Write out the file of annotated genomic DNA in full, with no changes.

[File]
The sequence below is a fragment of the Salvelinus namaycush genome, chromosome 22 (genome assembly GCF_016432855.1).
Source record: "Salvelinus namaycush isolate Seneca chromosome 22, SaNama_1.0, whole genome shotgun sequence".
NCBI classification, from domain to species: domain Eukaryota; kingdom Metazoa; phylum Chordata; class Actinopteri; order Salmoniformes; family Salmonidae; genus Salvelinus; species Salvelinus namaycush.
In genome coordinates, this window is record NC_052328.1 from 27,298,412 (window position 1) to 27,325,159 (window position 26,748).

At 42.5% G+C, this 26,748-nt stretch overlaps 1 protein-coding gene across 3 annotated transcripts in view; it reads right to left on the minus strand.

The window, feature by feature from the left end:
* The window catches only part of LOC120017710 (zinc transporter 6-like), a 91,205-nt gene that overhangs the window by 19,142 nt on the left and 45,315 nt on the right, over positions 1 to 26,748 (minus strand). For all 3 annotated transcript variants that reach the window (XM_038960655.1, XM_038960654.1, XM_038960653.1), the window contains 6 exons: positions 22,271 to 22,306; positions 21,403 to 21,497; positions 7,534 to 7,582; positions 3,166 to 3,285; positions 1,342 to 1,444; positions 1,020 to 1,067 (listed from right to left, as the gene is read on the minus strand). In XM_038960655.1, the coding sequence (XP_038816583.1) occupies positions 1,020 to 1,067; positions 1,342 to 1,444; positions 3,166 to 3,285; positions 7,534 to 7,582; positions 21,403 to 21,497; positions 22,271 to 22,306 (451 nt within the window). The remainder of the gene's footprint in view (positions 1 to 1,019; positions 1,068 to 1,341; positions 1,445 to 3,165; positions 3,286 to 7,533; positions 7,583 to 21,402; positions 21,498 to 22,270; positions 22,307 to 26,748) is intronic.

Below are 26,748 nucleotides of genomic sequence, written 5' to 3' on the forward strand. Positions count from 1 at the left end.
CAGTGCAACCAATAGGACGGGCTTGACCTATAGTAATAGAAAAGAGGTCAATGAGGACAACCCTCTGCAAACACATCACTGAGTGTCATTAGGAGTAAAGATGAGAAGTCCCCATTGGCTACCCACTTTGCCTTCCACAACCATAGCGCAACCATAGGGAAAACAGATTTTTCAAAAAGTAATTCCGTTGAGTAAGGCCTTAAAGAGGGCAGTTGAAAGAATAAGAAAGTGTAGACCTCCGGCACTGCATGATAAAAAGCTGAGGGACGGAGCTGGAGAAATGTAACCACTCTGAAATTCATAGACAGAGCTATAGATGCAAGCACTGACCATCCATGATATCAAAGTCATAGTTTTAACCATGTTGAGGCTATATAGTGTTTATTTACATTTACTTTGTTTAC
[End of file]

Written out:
The sequence below is a fragment of the Salvelinus namaycush genome, chromosome 22 (genome assembly GCF_016432855.1).
Source record: "Salvelinus namaycush isolate Seneca chromosome 22, SaNama_1.0, whole genome shotgun sequence".
NCBI classification, from domain to species: domain Eukaryota; kingdom Metazoa; phylum Chordata; class Actinopteri; order Salmoniformes; family Salmonidae; genus Salvelinus; species Salvelinus namaycush.
In genome coordinates, this window is record NC_052328.1 from 27,298,412 (window position 1) to 27,325,159 (window position 26,748).

At 42.5% G+C, this 26,748-nt stretch overlaps 1 protein-coding gene across 3 annotated transcripts in view; it reads right to left on the minus strand.

The window, feature by feature from the left end:
* The window catches only part of LOC120017710 (zinc transporter 6-like), a 91,205-nt gene that overhangs the window by 19,142 nt on the left and 45,315 nt on the right, over positions 1 to 26,748 (minus strand). For all 3 annotated transcript variants that reach the window (XM_038960655.1, XM_038960654.1, XM_038960653.1), the window contains 6 exons: positions 22,271 to 22,306; positions 21,403 to 21,497; positions 7,534 to 7,582; positions 3,166 to 3,285; positions 1,342 to 1,444; positions 1,020 to 1,067 (listed from right to left, as the gene is read on the minus strand). In XM_038960655.1, the coding sequence (XP_038816583.1) occupies positions 1,020 to 1,067; positions 1,342 to 1,444; positions 3,166 to 3,285; positions 7,534 to 7,582; positions 21,403 to 21,497; positions 22,271 to 22,306 (451 nt within the window). The remainder of the gene's footprint in view (positions 1 to 1,019; positions 1,068 to 1,341; positions 1,445 to 3,165; positions 3,286 to 7,533; positions 7,583 to 21,402; positions 21,498 to 22,270; positions 22,307 to 26,748) is intronic.

Below are 26,748 nucleotides of genomic sequence, written 5' to 3' on the forward strand. Positions count from 1 at the left end.
CAGTGCAACCAATAGGACGGGCTTGACCTATAGTAATAGAAAAGAGGTCAATGAGGACAACCCTCTGCAAACACATCACTGAGTGTCATTAGGAGTAAAGATGAGAAGTCCCCATTGGCTACCCACTTTGCCTTCCACAACCATAGCGCAACCATAGGGAAAACAGATTTTTCAAAAAGTAATTCCGTTGAGTAAGGCCTTAAAGAGGGCAGTTGAAAGAATAAGAAAGTGTAGACCTCCGGCACTGCATGATAAAAAGCTGAGGGACGGAGCTGGAGAAATGTAACCACTCTGAAATTCATAGACAGAGCTATAGATGCAAGCACTGACCATCCATGATATCAAAGTCATAGTTTTAACCATGTTGAGGCTATATAGTGTTTATTTACATTTACTTTGTTTAC